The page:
Synonyms for oxenbury or Related words with oxenbury

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Examples of "oxenbury"
Sleeve front - Helen Oxenbury ©1977. Lettering - Phyllis April King.
Oxenbury was the lone "Highly Commended" runner-up for the fourth time in six years. The distinction would be used 31 times in 29 years to 2002. Cooke and Oxenbury won the Emils for "So Much" (Kurt Maschler Award).
Overall: "Farmer Duck" by Martin Waddell and Helen Oxenbury (Walker Books)
Overall: "We're Going on a Bear Hunt" by Michael Rosen, illus. Helen Oxenbury (Walker Books)
Foreman won his second medal. Oxenbury was highly commended for the first of four times.
1969 Helen Oxenbury, "The Quangle Wangle's Hat" (Heinemann; Franklin Watts), by Edward Lear (late 19th century)
-Helen Oxenbury: A Life in Illustration (Walker UK/Candlewick USA, fall 2017) (forthcoming)
Egmont Press’s illustrators include Helen Oxenbury and Colin and Jacqui Hawkins.
The company's logo of a bear holding a candle was designed by Helen Oxenbury.
The title is from "an old kids' picture book" (by Margaret Mahy and Helen Oxenbury, London: Heinemann, 1969).
Oxenbury was highly commended runner-up for the annual Kate Greenaway Medal from the Library Association, recognising the year's best children's book illustration by a British subject. The "Highly Commended" distinction was used 31 times in 29 years to 2002, including Oxenbury alone for 1993.
Chris Riddell (2001, 2004), Jon Klassen (2014), Helen Oxenbury (1969, 1999) and Anthony Browne (1983, 1992) are previous winners of the Greenaway Medal.
-1983–present: author profiles and interviews (Garth Williams, James Marshall, Helen Oxenbury and John Burningham, and others) and features on the history of children’s book publishing.
Oxenbury also won three Nestlé Smarties Book Prizes (1985 to 2007), all in the 0–5 years category. The Smarties Prize winners were elected by children from shortlists composed by a panel. Oxenbury-illustrated picture books were the overall winners for 1989, "We're Going on a Bear Hunt" retold by Michael Rosen, and for 1991, "Farmer Duck" by Martin Waddell, another Greenaway runner up. "So Much" was the 1994 age group winner.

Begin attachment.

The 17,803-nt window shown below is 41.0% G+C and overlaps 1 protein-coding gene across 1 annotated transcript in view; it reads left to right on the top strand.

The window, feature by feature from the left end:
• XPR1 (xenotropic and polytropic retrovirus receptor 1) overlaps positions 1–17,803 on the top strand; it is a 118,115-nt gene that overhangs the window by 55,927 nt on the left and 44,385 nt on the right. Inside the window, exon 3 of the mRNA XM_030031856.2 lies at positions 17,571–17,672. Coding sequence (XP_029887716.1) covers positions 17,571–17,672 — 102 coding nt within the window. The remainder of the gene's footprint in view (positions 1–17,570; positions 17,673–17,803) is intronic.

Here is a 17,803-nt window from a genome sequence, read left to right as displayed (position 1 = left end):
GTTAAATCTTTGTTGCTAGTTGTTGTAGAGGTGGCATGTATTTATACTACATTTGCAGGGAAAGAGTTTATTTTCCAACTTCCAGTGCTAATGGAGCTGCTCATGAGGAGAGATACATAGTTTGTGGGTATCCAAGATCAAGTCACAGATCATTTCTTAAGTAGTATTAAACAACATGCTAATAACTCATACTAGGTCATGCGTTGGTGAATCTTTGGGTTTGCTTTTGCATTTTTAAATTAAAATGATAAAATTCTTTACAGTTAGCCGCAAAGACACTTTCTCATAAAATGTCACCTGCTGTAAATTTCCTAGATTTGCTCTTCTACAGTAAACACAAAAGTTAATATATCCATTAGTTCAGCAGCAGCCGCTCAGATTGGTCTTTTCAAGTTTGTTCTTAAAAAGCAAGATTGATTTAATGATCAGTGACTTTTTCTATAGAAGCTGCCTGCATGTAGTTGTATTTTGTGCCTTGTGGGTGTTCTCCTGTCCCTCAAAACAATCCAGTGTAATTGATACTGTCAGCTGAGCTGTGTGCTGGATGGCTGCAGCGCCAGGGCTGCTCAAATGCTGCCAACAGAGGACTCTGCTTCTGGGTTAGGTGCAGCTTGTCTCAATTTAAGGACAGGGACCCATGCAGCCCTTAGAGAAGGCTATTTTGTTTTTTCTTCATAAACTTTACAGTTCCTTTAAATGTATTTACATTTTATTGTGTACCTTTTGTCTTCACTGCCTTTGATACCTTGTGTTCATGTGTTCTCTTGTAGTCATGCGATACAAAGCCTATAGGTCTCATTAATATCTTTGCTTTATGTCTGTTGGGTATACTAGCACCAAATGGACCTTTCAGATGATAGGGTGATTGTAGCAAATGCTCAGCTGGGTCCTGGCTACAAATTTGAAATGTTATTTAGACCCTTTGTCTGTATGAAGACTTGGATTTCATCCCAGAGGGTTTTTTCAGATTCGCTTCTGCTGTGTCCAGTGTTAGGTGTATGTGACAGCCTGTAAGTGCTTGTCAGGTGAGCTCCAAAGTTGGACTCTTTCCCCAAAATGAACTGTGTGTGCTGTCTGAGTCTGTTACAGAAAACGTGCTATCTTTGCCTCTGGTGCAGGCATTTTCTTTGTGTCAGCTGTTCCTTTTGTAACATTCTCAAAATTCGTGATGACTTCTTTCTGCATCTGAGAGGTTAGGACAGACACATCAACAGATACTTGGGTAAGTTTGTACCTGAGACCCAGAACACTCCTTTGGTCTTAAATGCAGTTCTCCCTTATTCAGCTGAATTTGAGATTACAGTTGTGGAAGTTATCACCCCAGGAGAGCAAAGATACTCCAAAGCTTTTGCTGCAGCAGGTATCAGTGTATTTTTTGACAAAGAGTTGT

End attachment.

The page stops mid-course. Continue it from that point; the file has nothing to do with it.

In 1964 Burningham married author-illustrator Helen Gillian Oxenbury, who won the 1969 Greenaway Medal. He won the next year for "Mr Gumpy's Outing" (Cape, 1970), the first illustrator to win twice. Oxenbury was later a highly commended runner up four times, and eventually won a second Medal of her own for an edition of "Alice in Wonderland" (Walker, 1999) that was also named to the anniversary top ten.
Three others were highly commended runners up for the illustrators Medal, a distinction that was roughly annual at the time: Browne's edition of "Alice", Oxenbury for "So Much", and Patrick Benson for "The Little Boat".
A review by the "New York Times" stated "two beloved picture-book creators — the storyteller Mem Fox and the artist Helen Oxenbury — merge their talents in a winsome look at babies around the world."
Oxenbury won her second Greenaway Medal. "Alice in Wonderland" was named one of the top ten Medal-winning works in 2007. She also won her second Emil (Kurt Maschler Award), which was then discontinued (1982 to 1999).
Burningham became the first to win two medals, 1963 and 1970, one year after his wife Helen Oxenbury won her first of two. As of 2012 fourteen illustrators have won two Greenaways, none three.
The Three Little Wolves and the Big Bad Pig is a children's picture book written by Eugene Trivizas (Evgenios Trivizas), illustrated by Helen Oxenbury, and first published by Heinemann in 1993. The story is a comically inverted version of the classic "Three Little Pigs", a traditional fable published in the 19th century.